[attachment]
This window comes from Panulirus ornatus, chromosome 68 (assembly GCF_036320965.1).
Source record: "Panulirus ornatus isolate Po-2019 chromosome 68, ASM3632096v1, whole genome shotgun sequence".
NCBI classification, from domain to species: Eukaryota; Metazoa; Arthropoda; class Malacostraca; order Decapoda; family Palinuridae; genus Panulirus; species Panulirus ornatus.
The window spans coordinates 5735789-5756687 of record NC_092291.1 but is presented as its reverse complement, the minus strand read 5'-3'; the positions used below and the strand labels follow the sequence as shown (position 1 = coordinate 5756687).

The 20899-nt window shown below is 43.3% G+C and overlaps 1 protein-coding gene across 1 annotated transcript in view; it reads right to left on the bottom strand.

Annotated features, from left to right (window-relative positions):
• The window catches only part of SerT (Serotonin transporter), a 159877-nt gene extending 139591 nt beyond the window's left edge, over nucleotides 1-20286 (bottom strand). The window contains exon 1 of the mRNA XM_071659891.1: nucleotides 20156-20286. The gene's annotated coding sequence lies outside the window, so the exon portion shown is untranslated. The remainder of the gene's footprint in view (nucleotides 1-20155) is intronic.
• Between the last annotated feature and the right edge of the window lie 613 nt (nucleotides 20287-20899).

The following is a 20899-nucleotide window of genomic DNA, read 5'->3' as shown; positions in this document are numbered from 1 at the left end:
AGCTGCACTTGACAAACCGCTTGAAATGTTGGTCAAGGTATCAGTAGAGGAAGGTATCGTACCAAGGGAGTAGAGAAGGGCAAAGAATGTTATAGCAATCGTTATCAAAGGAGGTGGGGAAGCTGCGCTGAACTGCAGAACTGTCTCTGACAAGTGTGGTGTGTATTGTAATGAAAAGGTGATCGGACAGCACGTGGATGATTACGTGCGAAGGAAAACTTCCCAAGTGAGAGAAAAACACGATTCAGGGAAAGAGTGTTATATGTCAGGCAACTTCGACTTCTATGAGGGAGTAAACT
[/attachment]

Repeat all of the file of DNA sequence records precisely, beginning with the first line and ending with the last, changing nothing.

This window comes from Panulirus ornatus, chromosome 68 (assembly GCF_036320965.1).
Source record: "Panulirus ornatus isolate Po-2019 chromosome 68, ASM3632096v1, whole genome shotgun sequence".
NCBI classification, from domain to species: Eukaryota; Metazoa; Arthropoda; class Malacostraca; order Decapoda; family Palinuridae; genus Panulirus; species Panulirus ornatus.
The window spans coordinates 5735789-5756687 of record NC_092291.1 but is presented as its reverse complement, the minus strand read 5'-3'; the positions used below and the strand labels follow the sequence as shown (position 1 = coordinate 5756687).

The 20899-nt window shown below is 43.3% G+C and overlaps 1 protein-coding gene across 1 annotated transcript in view; it reads right to left on the bottom strand.

Annotated features, from left to right (window-relative positions):
• The window catches only part of SerT (Serotonin transporter), a 159877-nt gene extending 139591 nt beyond the window's left edge, over nucleotides 1-20286 (bottom strand). The window contains exon 1 of the mRNA XM_071659891.1: nucleotides 20156-20286. The gene's annotated coding sequence lies outside the window, so the exon portion shown is untranslated. The remainder of the gene's footprint in view (nucleotides 1-20155) is intronic.
• Between the last annotated feature and the right edge of the window lie 613 nt (nucleotides 20287-20899).

The following is a 20899-nucleotide window of genomic DNA, read 5'->3' as shown; positions in this document are numbered from 1 at the left end:
AGCTGCACTTGACAAACCGCTTGAAATGTTGGTCAAGGTATCAGTAGAGGAAGGTATCGTACCAAGGGAGTAGAGAAGGGCAAAGAATGTTATAGCAATCGTTATCAAAGGAGGTGGGGAAGCTGCGCTGAACTGCAGAACTGTCTCTGACAAGTGTGGTGTGTATTGTAATGAAAAGGTGATCGGACAGCACGTGGATGATTACGTGCGAAGGAAAACTTCCCAAGTGAGAGAAAAACACGATTCAGGGAAAGAGTGTTATATGTCAGGCAACTTCGACTTCTATGAGGGAGTAAACT